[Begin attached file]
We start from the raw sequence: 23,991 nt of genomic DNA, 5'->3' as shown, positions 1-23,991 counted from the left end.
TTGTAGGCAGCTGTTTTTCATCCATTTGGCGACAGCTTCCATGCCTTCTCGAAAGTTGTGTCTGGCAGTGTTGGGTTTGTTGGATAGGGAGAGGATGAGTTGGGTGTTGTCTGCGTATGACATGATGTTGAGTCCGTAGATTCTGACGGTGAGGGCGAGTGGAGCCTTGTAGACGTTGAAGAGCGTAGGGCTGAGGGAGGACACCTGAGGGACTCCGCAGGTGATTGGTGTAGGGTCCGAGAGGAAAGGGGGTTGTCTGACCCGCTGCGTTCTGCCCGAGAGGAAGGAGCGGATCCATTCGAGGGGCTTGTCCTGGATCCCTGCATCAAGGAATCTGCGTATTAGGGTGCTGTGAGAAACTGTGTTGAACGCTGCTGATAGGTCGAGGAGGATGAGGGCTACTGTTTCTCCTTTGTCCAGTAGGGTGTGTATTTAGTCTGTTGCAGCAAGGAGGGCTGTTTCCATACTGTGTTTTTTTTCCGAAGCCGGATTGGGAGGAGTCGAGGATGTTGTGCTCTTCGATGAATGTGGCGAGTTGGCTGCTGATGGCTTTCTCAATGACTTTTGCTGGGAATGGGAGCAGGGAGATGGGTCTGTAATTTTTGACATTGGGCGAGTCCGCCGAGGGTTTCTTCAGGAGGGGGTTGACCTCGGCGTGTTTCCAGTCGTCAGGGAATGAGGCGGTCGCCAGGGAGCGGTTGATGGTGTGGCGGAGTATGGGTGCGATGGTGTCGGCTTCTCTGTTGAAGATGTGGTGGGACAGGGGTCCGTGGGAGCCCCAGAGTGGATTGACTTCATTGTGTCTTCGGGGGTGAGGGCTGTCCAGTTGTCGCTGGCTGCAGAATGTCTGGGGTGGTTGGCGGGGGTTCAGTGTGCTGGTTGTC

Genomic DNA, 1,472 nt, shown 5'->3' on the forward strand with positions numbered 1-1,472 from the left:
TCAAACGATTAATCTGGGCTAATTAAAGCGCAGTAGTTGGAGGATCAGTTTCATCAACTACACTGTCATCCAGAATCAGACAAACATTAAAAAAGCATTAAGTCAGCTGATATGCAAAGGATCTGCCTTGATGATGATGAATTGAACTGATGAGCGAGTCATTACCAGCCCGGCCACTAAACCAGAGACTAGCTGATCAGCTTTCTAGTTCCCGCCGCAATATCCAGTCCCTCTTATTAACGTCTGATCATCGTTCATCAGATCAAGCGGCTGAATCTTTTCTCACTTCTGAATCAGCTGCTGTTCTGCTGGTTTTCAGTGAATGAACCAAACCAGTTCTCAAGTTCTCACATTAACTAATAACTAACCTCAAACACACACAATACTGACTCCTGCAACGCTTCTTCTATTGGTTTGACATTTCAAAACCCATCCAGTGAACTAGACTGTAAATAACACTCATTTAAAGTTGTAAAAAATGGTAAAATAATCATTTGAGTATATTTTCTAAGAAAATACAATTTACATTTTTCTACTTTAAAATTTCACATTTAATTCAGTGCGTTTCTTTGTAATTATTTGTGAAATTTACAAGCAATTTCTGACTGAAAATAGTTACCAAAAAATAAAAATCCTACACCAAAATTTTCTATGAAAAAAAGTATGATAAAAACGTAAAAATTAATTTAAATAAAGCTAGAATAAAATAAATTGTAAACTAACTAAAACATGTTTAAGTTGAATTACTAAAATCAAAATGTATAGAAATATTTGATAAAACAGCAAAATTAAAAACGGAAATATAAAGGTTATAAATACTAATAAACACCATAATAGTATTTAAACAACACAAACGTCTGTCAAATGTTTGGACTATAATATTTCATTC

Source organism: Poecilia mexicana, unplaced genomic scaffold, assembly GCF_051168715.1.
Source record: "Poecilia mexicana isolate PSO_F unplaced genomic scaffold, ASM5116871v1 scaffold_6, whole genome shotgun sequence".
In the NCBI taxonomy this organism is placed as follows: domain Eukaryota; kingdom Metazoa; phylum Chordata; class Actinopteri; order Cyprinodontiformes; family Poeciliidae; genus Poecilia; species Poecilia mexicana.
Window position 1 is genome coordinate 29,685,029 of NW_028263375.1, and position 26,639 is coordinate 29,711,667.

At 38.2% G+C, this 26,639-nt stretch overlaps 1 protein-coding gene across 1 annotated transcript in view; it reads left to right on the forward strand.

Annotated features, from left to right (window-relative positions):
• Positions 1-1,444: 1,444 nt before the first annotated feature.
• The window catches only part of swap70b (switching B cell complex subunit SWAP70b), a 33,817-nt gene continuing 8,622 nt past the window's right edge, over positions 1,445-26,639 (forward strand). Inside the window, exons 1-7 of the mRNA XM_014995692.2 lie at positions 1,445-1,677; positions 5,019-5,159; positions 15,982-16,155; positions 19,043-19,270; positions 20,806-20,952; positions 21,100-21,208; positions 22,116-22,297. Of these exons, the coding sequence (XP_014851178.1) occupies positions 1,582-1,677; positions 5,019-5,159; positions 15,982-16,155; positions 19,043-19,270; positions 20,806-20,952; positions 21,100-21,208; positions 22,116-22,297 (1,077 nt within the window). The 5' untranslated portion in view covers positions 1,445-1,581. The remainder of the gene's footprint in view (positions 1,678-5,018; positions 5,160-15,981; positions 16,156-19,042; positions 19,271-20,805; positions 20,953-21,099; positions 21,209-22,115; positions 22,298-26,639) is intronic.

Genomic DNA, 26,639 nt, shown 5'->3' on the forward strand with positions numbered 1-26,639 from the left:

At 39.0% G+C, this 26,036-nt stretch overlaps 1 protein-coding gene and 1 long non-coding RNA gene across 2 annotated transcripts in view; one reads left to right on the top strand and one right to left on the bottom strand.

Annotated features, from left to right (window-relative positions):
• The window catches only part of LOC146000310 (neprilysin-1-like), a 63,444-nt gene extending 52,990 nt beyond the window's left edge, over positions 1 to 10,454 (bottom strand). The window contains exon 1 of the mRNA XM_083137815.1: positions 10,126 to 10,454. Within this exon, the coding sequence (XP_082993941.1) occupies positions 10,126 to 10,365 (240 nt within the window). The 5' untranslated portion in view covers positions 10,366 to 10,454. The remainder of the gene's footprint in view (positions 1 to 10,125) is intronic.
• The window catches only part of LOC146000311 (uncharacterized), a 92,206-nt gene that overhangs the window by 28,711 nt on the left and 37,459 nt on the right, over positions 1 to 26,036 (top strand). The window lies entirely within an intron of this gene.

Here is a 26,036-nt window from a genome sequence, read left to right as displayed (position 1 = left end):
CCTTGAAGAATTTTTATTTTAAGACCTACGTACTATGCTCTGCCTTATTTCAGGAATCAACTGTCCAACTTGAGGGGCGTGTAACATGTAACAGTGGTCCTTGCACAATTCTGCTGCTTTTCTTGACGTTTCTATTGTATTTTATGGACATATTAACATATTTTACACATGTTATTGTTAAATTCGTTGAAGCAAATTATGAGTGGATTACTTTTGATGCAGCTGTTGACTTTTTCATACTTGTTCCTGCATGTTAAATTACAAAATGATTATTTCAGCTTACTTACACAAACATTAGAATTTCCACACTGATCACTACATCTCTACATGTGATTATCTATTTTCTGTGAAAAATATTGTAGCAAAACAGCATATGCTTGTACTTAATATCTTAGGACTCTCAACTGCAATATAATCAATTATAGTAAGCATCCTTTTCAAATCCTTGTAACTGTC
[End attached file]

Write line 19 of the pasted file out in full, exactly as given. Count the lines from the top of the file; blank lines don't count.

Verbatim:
CCTTGAAGAATTTTTATTTTAAGACCTACGTACTATGCTCTGCCTTATTTCAGGAATCAACTGTCCAACTTGAGGGGCGTGTAACATGTAACAGTGGTCCTTGCACAATTCTGCTGCTTTTCTTGACGTTTCTATTGTATTTTATGGACATATTAACATATTTTACACATGTTATTGTTAAATTCGTTGAAGCAAATTATGAGTGGATTACTTTTGATGCAGCTGTTGACTTTTTCATACTTGTTCCTGCATGTTAAATTACAAAATGATTATTTCAGCTTACTTACACAAACATTAGAATTTCCACACTGATCACTACATCTCTACATGTGATTATCTATTTTCTGTGAAAAATATTGTAGCAAAACAGCATATGCTTGTACTTAATATCTTAGGACTCTCAACTGCAATATAATCAATTATAGTAAGCATCCTTTTCAAATCCTTGTAACTGTC